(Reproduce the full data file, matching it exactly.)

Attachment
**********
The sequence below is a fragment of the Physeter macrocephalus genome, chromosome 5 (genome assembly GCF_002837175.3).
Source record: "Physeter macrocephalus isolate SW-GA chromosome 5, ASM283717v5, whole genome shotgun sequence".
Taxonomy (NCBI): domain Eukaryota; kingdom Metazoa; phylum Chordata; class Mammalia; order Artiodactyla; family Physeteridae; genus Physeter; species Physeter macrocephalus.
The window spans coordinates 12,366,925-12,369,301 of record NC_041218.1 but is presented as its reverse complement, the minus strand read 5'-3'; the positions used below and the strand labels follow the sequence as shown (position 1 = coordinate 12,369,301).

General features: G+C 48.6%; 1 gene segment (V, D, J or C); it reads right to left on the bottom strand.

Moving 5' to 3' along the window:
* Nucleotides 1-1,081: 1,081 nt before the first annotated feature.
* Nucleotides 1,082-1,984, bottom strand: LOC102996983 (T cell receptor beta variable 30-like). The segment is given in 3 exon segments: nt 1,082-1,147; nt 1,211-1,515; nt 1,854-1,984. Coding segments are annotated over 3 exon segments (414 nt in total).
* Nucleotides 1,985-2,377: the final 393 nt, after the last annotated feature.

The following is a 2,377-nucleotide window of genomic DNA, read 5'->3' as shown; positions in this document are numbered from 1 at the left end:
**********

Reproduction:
The sequence below is a fragment of the Physeter macrocephalus genome, chromosome 5 (genome assembly GCF_002837175.3).
Source record: "Physeter macrocephalus isolate SW-GA chromosome 5, ASM283717v5, whole genome shotgun sequence".
Taxonomy (NCBI): domain Eukaryota; kingdom Metazoa; phylum Chordata; class Mammalia; order Artiodactyla; family Physeteridae; genus Physeter; species Physeter macrocephalus.
The window spans coordinates 12,366,925-12,369,301 of record NC_041218.1 but is presented as its reverse complement, the minus strand read 5'-3'; the positions used below and the strand labels follow the sequence as shown (position 1 = coordinate 12,369,301).

General features: G+C 48.6%; 1 gene segment (V, D, J or C); it reads right to left on the bottom strand.

Moving 5' to 3' along the window:
* Nucleotides 1-1,081: 1,081 nt before the first annotated feature.
* Nucleotides 1,082-1,984, bottom strand: LOC102996983 (T cell receptor beta variable 30-like). The segment is given in 3 exon segments: nt 1,082-1,147; nt 1,211-1,515; nt 1,854-1,984. Coding segments are annotated over 3 exon segments (414 nt in total).
* Nucleotides 1,985-2,377: the final 393 nt, after the last annotated feature.

The following is a 2,377-nucleotide window of genomic DNA, read 5'->3' as shown; positions in this document are numbered from 1 at the left end: